“Old Mr. Marblehall”
Old Mr. Marblehall never did anything, never got married until he was sixty. You can see him out taking a walk. Watch and you’ll see how preciously old people come to think they are made—the way they walk, like conspirators, bent over a little, filled with protection. The
y stand long on the corners but more impatiently than anyone, as if they expect traffic to take notice of them, rear up the horses and throw on the brakes, so they can go where they want to go. That’s Mr. Marblehall. He has short white bangs, and a bit of snapdragon in his lapel. He walks with a big polished stick, a present. That’s what people think of him. Everybody says to his face, “So well preserved!” Behind his back they say cheerfully, “One foot in the grave.” He has on his thick, beautiful, glowing coat—tweed, but he looks as gratified as an animal in its own tingling fur. You see, even in summer he wears it, because he is cold all the time. He looks quaintly secretive and prepared for anything, out walking very luxuriously on Catherine Street.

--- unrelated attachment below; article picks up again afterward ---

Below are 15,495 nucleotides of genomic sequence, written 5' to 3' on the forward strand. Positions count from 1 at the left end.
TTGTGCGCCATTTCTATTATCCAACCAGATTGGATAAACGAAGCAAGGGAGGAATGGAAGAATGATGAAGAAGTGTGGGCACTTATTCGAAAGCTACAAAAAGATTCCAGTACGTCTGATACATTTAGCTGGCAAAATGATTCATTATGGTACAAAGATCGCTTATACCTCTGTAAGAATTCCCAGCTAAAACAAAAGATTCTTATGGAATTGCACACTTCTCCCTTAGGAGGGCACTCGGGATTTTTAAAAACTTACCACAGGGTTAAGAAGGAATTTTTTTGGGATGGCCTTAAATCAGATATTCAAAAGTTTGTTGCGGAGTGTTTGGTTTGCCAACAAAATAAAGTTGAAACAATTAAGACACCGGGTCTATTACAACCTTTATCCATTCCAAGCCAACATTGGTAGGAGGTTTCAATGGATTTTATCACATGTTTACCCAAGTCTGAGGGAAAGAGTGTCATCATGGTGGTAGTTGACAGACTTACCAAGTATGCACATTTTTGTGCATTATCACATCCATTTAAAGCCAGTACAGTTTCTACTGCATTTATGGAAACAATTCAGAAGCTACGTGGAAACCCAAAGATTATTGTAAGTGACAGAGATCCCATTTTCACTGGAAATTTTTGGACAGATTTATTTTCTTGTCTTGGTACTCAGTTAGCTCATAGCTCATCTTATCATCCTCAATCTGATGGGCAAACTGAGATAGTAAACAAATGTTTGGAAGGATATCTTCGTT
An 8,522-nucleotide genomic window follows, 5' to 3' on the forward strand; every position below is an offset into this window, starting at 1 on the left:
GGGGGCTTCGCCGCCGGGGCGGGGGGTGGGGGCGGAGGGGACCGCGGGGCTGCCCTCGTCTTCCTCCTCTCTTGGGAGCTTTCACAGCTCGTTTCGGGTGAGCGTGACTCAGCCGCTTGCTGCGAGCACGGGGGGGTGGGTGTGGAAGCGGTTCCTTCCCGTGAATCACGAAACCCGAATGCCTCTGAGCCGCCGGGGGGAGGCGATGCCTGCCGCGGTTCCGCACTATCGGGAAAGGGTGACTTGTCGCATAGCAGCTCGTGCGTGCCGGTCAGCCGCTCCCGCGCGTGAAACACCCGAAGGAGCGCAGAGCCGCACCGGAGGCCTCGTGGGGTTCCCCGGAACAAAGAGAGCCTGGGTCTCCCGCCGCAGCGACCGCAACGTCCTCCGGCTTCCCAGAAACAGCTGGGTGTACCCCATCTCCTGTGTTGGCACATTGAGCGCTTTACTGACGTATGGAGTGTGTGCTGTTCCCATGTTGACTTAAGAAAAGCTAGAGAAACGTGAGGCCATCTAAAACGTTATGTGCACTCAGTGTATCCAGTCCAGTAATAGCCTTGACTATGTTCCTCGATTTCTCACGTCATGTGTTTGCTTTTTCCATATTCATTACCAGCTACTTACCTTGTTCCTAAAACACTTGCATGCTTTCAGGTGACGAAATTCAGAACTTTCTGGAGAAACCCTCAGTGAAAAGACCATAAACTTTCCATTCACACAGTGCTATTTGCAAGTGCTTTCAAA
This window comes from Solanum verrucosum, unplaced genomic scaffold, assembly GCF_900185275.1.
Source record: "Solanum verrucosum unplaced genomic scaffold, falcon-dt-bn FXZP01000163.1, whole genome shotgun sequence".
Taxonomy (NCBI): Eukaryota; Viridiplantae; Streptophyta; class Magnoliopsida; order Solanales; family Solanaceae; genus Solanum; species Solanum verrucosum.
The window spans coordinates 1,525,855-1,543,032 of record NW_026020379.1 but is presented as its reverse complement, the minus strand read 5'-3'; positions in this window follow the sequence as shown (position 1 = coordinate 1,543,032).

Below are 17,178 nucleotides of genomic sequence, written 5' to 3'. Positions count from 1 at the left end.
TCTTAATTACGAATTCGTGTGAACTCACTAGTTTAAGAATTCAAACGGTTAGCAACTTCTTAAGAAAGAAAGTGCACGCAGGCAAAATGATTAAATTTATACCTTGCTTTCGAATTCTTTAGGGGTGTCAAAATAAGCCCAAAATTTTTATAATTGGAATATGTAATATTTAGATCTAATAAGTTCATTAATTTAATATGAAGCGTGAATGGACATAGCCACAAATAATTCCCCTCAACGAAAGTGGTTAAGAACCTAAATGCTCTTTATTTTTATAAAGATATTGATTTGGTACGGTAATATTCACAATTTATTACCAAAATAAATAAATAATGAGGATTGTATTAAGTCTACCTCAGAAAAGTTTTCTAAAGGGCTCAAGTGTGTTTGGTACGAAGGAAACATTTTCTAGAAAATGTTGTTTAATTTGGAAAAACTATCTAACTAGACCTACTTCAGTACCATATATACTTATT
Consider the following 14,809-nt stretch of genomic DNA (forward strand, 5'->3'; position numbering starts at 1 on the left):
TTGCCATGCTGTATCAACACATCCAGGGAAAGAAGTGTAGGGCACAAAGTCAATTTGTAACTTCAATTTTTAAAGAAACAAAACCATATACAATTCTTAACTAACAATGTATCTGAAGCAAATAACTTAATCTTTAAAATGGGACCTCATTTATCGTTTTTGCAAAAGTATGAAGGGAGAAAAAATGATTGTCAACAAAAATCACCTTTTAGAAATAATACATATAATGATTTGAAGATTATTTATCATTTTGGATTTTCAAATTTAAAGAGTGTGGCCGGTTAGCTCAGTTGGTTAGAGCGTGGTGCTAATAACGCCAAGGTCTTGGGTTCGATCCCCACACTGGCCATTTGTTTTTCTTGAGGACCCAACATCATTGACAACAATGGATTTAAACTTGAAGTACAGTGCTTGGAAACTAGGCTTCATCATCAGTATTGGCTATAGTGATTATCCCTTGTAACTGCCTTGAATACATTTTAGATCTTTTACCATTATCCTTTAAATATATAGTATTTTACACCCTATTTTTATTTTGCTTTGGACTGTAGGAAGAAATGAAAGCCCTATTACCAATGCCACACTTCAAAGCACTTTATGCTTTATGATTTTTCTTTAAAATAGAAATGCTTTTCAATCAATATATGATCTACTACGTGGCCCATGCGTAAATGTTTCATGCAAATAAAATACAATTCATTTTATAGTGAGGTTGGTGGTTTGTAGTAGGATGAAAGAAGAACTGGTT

His wife, back at home in the parlor standing up to think, is a large, elongated old woman with electric-looking hair and curly lips. She has spent her life trying to escape from the parlor-like jaws of self-consciousness. Her late marriage has set in upon her nerves like a retriever nosing and puffing through old dead leaves out in the woods. When she walks around the room she looks remote and nebulous, out on the fringe of habitation, and rather as if she must have been cruelly trained—otherwise she couldn’t do actual, immediate things, like answering the telephone or putting on a hat. But she has gone further than you’d think: into club work. Surrounded by other more suitably exclaiming women, she belongs to the Daughters of the American Revolution and the United Daughters of the Confederacy, attending teas. Her long, disquieted figure towering in the candlelight of other women’s houses looks like something accidental. Any occasion, and she dresses her hair like a unicorn horn. She even sings, and is requested to sing. She even writes some of the songs she sings (“O Trees in the Evening”). She has a voice that dizzies other ladies like an organ note, and amuses men like a halloo down the well. It’s full of a hollow wind and echo, winding out through the wavery hope of her mouth. Do people know of her perpetual amazement? Back in safety she wonders, her untidy head trembles in the domestic dark. She remembers how everyone in Natchez will suddenly grow quiet around her. Old Mrs. Marblehall, Mr. Marblehall’s wife: she even goes out in the rain, which Southern women despise above everything, in big neat biscuit-colored galoshes, for which she “ordered off.” She is only looking around—servile, undelighted, sleepy, expensive, tortured Mrs. Marblehall, pinning her mind with a pin to her husband’s diet. She wants to tempt him, she tells him. What would he like best, that he can have?